Deubiquitinating enzymes (DUBs) function to remove or cleave ubiquitin from post-translationally modified protein substrates. There are about 100 known DUBs in the proteome, and their dysregulation has been implicated a number of disease states, but the specific function of many subclass members remains poorly understood. Activity-based probes (ABPs) react covalently with an active site residue to report on specific enzyme activity, and thus represent a powerful method to evaluate cellular and physiological enzyme function and dynamics. Ubiquitin-based ABPs, such as HA-Ub-VME, an epitope-tagged ubiquitin carrying a C-terminal reactive warhead, are the leading tool for "DUBome" activity profiling. However, these probes are generally cell membrane impermeable, limiting their use to isolated enzymes or lysates. Development of cell-permeable ABPs would allow engagement of DUB enzymes directly within the context of an intact live cell or organism, refining our understanding of physiological and pathological function, and greatly enhancing opportunities for translational research, including target engagement, imaging and biomarker discovery. This mini-review discusses recent developments in small molecule activity-based probes that target DUBs in live cells, and the unique applications of cell-permeable DUB activity-based probes vs. their traditional ubiquitin-based counterparts.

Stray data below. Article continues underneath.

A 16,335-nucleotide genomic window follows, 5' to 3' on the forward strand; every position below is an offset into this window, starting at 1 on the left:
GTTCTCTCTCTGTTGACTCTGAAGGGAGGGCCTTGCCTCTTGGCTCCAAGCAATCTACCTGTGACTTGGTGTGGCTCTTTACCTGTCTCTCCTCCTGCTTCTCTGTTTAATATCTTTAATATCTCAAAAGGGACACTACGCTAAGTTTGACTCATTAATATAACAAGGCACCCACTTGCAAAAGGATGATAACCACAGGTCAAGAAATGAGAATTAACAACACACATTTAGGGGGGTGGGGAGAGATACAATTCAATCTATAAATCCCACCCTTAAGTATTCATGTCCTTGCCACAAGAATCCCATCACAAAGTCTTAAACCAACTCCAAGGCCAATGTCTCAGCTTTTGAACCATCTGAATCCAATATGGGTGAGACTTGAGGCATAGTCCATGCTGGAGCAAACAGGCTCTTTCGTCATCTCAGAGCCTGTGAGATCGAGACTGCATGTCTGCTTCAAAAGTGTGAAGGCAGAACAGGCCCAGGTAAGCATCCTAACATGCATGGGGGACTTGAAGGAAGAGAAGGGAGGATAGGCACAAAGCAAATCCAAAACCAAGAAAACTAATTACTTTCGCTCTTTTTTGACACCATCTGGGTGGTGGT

Keywords: DUB activity; activity based probe; cell permeability; deubiquinating enzymes; deubiquitinase; small molecule; ubiquitin (Ub).
Copyright © 2019 Conole, Mondal, Majmudar and Tate.